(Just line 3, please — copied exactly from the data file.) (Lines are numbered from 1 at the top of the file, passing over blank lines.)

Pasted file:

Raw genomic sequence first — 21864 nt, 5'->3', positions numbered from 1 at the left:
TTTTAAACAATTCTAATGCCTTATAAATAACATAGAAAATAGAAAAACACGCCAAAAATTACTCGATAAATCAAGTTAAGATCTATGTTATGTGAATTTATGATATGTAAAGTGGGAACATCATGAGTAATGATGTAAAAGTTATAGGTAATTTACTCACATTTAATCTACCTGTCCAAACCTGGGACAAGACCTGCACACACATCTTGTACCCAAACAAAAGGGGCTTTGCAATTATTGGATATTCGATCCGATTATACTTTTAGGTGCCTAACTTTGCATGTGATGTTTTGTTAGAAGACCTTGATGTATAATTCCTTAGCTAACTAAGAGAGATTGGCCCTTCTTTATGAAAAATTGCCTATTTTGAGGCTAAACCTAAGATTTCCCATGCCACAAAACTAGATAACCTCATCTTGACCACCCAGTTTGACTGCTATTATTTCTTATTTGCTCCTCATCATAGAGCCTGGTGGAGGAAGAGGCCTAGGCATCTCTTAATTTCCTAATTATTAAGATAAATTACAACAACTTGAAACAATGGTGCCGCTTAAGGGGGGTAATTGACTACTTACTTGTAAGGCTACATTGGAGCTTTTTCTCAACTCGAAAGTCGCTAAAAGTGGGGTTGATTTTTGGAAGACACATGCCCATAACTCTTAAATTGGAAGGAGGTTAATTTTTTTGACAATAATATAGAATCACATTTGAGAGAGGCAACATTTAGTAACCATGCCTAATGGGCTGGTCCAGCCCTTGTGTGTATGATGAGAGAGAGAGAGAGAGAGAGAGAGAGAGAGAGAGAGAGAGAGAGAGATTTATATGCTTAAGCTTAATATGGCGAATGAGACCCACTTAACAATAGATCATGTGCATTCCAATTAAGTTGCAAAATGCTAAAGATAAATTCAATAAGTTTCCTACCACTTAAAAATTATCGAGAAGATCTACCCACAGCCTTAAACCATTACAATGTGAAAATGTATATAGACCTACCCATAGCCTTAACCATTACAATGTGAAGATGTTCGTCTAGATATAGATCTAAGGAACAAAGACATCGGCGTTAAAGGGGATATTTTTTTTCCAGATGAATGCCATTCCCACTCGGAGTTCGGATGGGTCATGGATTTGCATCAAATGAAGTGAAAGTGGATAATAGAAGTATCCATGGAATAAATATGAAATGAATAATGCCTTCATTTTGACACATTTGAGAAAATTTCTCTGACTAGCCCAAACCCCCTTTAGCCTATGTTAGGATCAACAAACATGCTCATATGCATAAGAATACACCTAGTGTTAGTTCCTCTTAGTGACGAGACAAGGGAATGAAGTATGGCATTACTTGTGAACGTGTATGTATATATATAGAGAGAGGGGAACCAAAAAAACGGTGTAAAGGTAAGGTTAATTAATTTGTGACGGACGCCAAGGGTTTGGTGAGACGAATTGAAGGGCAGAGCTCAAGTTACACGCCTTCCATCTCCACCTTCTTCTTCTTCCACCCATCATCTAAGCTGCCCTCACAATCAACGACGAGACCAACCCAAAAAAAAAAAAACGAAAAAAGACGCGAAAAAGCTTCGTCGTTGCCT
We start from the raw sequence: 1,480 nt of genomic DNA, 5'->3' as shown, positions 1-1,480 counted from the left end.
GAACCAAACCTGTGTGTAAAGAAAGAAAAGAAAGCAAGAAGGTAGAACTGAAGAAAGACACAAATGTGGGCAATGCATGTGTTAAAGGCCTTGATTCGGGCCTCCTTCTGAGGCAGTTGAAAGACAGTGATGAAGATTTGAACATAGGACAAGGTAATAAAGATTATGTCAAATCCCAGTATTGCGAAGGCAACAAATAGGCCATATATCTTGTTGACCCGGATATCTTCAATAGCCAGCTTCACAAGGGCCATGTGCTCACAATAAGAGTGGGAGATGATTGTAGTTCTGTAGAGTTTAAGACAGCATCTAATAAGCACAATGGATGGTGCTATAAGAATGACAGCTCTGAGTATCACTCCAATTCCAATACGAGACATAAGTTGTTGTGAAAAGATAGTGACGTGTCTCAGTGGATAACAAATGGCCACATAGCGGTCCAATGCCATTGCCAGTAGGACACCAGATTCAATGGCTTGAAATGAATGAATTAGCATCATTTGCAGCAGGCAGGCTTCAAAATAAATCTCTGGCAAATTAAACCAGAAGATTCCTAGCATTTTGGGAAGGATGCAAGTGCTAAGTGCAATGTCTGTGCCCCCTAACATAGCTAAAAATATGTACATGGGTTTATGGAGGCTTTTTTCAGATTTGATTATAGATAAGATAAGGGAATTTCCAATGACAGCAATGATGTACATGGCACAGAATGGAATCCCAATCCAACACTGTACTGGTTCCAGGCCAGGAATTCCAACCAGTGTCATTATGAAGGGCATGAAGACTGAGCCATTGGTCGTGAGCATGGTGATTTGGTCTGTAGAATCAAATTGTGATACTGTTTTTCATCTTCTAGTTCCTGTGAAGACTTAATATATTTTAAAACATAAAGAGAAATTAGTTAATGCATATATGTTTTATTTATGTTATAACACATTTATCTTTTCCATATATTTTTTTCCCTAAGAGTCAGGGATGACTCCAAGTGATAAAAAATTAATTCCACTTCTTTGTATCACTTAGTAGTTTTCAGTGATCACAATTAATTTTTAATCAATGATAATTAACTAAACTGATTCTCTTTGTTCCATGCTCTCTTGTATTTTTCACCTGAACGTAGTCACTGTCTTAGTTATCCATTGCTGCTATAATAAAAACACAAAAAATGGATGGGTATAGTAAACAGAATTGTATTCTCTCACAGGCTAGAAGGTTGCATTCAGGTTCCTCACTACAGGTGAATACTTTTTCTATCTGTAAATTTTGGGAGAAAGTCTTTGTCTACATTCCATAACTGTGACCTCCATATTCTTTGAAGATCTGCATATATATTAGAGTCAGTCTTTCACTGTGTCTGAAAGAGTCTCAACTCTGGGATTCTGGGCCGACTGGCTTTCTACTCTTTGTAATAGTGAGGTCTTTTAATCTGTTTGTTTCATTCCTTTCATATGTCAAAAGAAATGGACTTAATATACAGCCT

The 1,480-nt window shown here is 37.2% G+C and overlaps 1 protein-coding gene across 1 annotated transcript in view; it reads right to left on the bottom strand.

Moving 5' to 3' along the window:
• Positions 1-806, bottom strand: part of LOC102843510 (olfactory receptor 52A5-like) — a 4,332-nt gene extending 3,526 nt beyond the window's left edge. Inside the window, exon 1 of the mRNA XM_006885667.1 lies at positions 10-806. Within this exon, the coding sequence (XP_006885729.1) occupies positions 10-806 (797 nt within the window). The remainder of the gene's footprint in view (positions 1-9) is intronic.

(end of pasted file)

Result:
We start from the raw sequence: 1,480 nt of genomic DNA, 5'->3' as shown, positions 1-1,480 counted from the left end.